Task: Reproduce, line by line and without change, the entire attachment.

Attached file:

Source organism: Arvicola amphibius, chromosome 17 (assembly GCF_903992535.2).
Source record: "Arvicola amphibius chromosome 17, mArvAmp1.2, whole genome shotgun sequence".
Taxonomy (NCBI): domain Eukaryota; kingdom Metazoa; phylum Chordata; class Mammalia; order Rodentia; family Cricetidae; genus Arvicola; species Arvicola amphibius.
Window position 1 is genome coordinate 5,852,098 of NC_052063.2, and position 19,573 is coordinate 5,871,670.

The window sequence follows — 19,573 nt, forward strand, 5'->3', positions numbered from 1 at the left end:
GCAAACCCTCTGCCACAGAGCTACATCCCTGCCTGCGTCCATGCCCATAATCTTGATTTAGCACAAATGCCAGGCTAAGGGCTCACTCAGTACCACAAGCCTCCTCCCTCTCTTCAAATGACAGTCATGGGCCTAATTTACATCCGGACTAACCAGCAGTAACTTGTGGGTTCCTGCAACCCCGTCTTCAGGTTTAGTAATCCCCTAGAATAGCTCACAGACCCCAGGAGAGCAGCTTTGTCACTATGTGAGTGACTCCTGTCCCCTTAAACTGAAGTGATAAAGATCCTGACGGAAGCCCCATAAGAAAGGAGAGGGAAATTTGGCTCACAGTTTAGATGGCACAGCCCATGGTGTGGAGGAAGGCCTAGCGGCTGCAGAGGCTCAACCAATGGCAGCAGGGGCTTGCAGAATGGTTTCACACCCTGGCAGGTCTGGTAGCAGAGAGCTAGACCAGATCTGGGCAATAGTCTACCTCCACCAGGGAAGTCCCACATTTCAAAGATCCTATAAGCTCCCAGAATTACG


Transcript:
Source organism: Arvicola amphibius, chromosome 17 (assembly GCF_903992535.2).
Source record: "Arvicola amphibius chromosome 17, mArvAmp1.2, whole genome shotgun sequence".
Taxonomy (NCBI): domain Eukaryota; kingdom Metazoa; phylum Chordata; class Mammalia; order Rodentia; family Cricetidae; genus Arvicola; species Arvicola amphibius.
Window position 1 is genome coordinate 5,852,098 of NC_052063.2, and position 19,573 is coordinate 5,871,670.

The window sequence follows — 19,573 nt, forward strand, 5'->3', positions numbered from 1 at the left end:
GCAAACCCTCTGCCACAGAGCTACATCCCTGCCTGCGTCCATGCCCATAATCTTGATTTAGCACAAATGCCAGGCTAAGGGCTCACTCAGTACCACAAGCCTCCTCCCTCTCTTCAAATGACAGTCATGGGCCTAATTTACATCCGGACTAACCAGCAGTAACTTGTGGGTTCCTGCAACCCCGTCTTCAGGTTTAGTAATCCCCTAGAATAGCTCACAGACCCCAGGAGAGCAGCTTTGTCACTATGTGAGTGACTCCTGTCCCCTTAAACTGAAGTGATAAAGATCCTGACGGAAGCCCCATAAGAAAGGAGAGGGAAATTTGGCTCACAGTTTAGATGGCACAGCCCATGGTGTGGAGGAAGGCCTAGCGGCTGCAGAGGCTCAACCAATGGCAGCAGGGGCTTGCAGAATGGTTTCACACCCTGGCAGGTCTGGTAGCAGAGAGCTAGACCAGATCTGGGCAATAGTCTACCTCCACCAGGGAAGTCCCACATTTCAAAGATCCTATAAGCTCCCAGAATTACG